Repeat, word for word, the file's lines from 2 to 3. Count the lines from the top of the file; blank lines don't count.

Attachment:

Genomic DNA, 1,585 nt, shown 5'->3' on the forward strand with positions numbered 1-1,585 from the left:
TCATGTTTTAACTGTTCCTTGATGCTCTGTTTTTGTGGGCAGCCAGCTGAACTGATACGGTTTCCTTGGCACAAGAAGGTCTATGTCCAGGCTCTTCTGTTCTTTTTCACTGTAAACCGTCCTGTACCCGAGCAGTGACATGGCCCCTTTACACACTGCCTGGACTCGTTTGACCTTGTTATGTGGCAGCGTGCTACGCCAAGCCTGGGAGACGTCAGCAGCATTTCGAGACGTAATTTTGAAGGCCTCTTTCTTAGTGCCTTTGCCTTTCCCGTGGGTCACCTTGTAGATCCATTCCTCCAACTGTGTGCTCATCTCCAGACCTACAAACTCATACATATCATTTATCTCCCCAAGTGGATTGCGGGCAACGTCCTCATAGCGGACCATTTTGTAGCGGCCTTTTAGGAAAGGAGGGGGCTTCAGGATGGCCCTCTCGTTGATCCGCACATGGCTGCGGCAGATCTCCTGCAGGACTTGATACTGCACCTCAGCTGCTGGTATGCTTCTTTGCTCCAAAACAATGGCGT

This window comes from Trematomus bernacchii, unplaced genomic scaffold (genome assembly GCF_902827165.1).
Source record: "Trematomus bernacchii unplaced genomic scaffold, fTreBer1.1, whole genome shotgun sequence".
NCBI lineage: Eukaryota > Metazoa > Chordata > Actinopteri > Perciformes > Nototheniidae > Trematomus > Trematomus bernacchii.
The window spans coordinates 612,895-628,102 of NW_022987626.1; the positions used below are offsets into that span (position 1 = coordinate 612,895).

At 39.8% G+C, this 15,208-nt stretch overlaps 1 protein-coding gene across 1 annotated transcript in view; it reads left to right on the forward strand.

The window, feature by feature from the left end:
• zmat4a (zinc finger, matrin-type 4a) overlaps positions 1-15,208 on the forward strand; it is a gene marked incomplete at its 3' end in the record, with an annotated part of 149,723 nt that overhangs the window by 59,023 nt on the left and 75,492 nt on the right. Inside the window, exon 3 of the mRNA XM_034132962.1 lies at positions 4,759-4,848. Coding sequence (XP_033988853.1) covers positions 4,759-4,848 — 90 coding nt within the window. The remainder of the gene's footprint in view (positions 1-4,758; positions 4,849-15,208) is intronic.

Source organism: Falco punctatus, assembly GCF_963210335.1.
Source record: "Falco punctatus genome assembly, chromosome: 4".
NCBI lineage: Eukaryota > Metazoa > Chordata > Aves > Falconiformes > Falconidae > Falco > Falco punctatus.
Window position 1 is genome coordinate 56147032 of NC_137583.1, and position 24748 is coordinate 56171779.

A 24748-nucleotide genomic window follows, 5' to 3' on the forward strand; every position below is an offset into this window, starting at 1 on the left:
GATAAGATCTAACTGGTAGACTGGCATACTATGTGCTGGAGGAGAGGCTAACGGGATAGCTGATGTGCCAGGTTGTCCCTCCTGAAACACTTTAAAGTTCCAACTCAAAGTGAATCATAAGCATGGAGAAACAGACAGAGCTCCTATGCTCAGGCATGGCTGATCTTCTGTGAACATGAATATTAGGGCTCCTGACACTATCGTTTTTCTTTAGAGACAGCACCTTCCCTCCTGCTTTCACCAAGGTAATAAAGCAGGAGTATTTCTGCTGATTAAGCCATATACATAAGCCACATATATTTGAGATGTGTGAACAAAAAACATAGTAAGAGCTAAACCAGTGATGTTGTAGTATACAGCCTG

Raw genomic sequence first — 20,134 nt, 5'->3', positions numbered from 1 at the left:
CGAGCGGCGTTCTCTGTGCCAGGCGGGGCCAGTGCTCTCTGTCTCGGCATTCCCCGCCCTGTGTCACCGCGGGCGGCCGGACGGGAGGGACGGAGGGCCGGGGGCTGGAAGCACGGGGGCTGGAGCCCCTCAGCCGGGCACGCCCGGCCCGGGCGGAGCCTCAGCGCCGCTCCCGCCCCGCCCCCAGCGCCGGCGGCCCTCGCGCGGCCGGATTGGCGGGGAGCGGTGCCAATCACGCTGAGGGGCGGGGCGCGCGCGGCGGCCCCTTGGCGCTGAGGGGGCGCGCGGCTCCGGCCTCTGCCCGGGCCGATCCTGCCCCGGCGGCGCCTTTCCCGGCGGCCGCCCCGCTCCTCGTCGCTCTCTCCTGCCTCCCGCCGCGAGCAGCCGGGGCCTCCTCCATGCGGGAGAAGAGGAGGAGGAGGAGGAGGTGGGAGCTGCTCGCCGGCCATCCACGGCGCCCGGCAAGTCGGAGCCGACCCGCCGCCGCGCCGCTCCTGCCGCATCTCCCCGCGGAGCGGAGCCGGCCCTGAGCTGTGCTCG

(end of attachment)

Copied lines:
TCATGTTTTAACTGTTCCTTGATGCTCTGTTTTTGTGGGCAGCCAGCTGAACTGATACGGTTTCCTTGGCACAAGAAGGTCTATGTCCAGGCTCTTCTGTTCTTTTTCACTGTAAACCGTCCTGTACCCGAGCAGTGACATGGCCCCTTTACACACTGCCTGGACTCGTTTGACCTTGTTATGTGGCAGCGTGCTACGCCAAGCCTGGGAGACGTCAGCAGCATTTCGAGACGTAATTTTGAAGGCCTCTTTCTTAGTGCCTTTGCCTTTCCCGTGGGTCACCTTGTAGATCCATTCCTCCAACTGTGTGCTCATCTCCAGACCTACAAACTCATACATATCATTTATCTCCCCAAGTGGATTGCGGGCAACGTCCTCATAGCGGACCATTTTGTAGCGGCCTTTTAGGAAAGGAGGGGGCTTCAGGATGGCCCTCTCGTTGATCCGCACATGGCTGCGGCAGATCTCCTGCAGGACTTGATACTGCACCTCAGCTGCTGGTATGCTTCTTTGCTCCAAAACAATGGCGT

This window comes from Trematomus bernacchii, unplaced genomic scaffold (genome assembly GCF_902827165.1).